Climate change, he adds, “could have implications for financial stability. It is important to stress-test the risks that will emerge over the next five, 10, 20 years and how they will affect the investment, insurance and reinsurance markets.”
With a nod in the direction of China’s Belt and Road Initiative (BRI), he notes that Asia is in the “early stages of a vast infrastructure boom, and Asia needs to ensure that the infrastructure that it builds is sustainable, green and environmentally resilient,” especially given that much of it will need to be financed by the private markets.
In April, ICBC Singapore printed its first green bond, raising $2.2 billion, with the proceeds earmarked for use in sustainable BRI projects. DBS was joint global coordinator on a deal that included Crédit Agricole, HSBC and ICBC.
In September 2018, Australian real estate group Frasers Property raised S$1.2 billion ($865 million) in a syndicated green loan, underwritten by six banks including DBS, OCBC Bank, UOB and Maybank – the first of its kind under the Green Loan Principles.
Menon is also angling for a greater share of the renminbi market.
“The offshore renminbi market is growing,” he says. “It has, on a few occasions, taken a few steps backward, mostly due to domestic financial stability reasons in China, but long term, the movement is toward more international use of the renminbi – and Singapore is well placed to contribute.”
The future points to more renminbi activity not just on the loans side, which is growing well, but also in terms of capital raising, he adds. “Chinese firms need to raise capital as they regionalize their operations, and this is something Singapore… can support.”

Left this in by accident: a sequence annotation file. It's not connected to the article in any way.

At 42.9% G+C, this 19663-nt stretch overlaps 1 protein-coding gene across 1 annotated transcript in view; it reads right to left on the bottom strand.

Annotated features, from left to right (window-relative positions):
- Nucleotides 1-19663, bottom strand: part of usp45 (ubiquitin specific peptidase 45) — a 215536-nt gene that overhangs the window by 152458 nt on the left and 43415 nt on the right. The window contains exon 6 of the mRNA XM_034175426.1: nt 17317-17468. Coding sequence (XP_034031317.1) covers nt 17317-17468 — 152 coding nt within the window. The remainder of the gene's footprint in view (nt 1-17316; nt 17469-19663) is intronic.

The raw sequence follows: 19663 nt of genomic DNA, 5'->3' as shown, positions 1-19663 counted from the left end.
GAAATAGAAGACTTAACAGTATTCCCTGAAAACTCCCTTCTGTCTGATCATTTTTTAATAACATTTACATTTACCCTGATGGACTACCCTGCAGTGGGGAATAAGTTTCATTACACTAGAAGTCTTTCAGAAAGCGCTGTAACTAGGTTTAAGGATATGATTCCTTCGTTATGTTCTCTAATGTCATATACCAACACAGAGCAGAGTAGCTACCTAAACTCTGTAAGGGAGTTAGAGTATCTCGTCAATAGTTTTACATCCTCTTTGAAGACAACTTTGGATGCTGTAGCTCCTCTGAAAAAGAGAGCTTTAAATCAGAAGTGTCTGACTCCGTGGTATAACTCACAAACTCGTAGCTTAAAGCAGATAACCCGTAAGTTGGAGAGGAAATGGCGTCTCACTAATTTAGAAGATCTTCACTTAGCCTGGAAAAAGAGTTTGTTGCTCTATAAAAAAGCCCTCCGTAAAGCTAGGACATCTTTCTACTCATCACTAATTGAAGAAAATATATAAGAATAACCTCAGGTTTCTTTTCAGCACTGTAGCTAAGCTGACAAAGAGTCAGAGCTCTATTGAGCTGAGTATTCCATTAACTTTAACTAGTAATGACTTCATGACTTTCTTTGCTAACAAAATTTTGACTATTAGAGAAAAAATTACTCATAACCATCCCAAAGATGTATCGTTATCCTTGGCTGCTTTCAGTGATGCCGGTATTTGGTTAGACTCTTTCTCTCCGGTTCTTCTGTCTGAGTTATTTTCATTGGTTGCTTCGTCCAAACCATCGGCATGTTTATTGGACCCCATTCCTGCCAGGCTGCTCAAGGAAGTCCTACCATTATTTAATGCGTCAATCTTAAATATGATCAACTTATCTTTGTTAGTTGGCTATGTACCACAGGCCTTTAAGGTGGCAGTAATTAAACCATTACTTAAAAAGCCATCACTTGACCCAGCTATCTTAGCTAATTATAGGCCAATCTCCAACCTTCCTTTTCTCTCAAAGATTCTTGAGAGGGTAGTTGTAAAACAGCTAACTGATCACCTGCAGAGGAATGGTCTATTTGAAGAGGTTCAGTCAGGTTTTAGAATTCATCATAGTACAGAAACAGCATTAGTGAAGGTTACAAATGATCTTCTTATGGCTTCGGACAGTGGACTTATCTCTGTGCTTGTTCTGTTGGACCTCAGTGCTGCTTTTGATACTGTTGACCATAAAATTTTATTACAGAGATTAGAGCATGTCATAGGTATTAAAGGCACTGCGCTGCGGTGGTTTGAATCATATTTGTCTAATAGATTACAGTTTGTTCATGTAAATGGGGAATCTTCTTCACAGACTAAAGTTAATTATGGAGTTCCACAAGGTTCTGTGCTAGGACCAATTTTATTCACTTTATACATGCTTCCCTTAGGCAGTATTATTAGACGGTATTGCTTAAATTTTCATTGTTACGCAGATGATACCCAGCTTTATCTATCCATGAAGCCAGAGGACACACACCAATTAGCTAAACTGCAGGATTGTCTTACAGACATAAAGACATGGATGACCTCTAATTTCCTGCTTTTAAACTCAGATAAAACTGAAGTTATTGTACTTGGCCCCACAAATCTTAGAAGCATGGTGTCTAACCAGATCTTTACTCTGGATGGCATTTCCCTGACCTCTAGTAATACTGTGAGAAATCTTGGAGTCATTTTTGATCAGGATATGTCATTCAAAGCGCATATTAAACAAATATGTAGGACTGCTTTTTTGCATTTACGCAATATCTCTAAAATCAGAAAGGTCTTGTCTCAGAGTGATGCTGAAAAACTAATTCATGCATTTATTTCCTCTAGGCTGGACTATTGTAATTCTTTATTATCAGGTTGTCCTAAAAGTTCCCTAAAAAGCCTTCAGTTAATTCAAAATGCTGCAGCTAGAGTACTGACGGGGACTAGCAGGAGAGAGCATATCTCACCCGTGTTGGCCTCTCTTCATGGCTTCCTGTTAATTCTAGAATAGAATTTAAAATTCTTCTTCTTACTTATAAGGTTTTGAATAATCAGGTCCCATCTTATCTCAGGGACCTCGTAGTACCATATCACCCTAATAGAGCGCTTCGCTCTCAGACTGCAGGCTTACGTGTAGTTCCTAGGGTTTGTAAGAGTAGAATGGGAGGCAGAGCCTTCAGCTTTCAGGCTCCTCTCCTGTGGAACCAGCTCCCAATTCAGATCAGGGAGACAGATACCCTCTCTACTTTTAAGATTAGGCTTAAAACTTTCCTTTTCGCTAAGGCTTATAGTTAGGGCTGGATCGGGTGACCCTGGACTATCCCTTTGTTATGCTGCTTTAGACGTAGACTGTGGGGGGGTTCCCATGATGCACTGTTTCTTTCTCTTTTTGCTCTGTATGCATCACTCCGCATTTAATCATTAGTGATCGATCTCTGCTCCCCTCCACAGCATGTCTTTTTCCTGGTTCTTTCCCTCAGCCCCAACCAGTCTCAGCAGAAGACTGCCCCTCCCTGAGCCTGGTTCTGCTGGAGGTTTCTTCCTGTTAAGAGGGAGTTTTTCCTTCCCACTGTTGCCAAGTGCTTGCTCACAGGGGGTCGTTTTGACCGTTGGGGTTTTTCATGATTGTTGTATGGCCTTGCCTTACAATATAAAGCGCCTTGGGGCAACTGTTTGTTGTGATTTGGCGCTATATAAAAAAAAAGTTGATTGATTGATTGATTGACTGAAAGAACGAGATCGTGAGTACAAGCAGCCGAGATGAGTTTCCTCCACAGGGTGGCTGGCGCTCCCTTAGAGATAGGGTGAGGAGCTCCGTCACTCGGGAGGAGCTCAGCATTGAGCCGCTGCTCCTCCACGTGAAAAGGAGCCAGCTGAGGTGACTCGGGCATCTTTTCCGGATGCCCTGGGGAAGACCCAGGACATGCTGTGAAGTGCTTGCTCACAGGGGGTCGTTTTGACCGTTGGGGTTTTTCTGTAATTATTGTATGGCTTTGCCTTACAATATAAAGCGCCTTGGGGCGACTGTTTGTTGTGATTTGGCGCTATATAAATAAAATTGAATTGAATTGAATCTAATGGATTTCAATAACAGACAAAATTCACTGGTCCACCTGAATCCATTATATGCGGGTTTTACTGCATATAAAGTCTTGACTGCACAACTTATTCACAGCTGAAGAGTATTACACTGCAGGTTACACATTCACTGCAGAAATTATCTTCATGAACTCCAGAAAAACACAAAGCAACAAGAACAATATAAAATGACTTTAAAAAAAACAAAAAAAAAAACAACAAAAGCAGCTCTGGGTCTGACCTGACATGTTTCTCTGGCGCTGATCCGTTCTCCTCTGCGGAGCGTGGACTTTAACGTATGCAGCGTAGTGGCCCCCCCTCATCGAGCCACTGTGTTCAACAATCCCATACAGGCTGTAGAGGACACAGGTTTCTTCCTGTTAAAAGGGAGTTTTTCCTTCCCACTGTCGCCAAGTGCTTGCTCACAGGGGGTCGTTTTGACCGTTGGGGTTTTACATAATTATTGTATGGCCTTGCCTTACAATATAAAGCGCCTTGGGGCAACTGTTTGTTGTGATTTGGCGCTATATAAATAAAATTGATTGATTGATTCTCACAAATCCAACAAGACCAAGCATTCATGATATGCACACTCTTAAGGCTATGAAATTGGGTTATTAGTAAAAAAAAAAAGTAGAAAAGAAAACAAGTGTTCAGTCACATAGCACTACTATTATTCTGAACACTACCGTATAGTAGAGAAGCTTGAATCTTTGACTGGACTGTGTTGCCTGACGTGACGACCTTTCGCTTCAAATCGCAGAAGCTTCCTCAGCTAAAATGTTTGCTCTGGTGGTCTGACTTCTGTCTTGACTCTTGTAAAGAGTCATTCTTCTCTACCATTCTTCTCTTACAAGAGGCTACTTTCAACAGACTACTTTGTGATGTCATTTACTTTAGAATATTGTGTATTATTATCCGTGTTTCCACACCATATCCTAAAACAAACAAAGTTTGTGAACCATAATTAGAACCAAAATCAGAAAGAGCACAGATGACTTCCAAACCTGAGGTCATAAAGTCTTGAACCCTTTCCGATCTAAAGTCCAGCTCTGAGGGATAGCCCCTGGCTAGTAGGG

He adds: “ICBC’s renminbi clearing bank is located here, and we [have piloted cross-border renminbi financing projects] with Suzhou, Tianjin, Chongqing and other cities.”
Singapore was the third largest centre for renminbi clearing in June 2019, according to Swift, after Hong Kong and London. Menon believes that top three will remain unchanged, with Singapore’s strength rising in renminbi-denominated FX, bonds and loans.
These interviews took place in July, during which Hong Kong was riven by both bruising riots and demonstrations. Events that are still live as Euromoney goes to press. Bankers said the protests presented Singapore with an opportunity.
“When Hong Kong is under pressure, Singapore benefits”, was a typical refrain.
At the time of writing, Beijing still hadn’t reacted to protests in the former UK colony. Either way, there was one clear winner during the hot summer: the safe and super-stable Lion City, which in Euromoney’s latest risk survey, beat Hong Kong on 14 of the 15 economic, political and structural risk indicators.
Menon declines to discuss the events directly. But he does draw a telling comparison between the two cities, which have for decades been involved in a mostly genteel fight for regional financial preeminence.
“Hong Kong and Singapore will become different types of financial hubs,” he says. “Hong Kong will be the main gateway to the Greater China region and a formidable global financial sector in its own right. The world has confidence and trust in Hong Kong. Because of its rule of law and the way business is conducted according to international norms, that trust will remain.”
Singapore, he believes, will move in a different direction, focusing on the bigger picture.
“We will become increasingly more important as a pan-Asian financial centre, reliable and stable, at the heart of a region growing at an average of 5% to 6% a year,” Menon says. “We have strong connectivity to South Asia and India, to Australia, and to China, Japan and Korea.”
Hong Kong, he adds, will become “less pan-Asian and more China-centric. Singapore will continue to have strong links to China, never as strong as Hong Kong’s, but thriving really as a pan-Asian centre connecting other Asian countries to China.”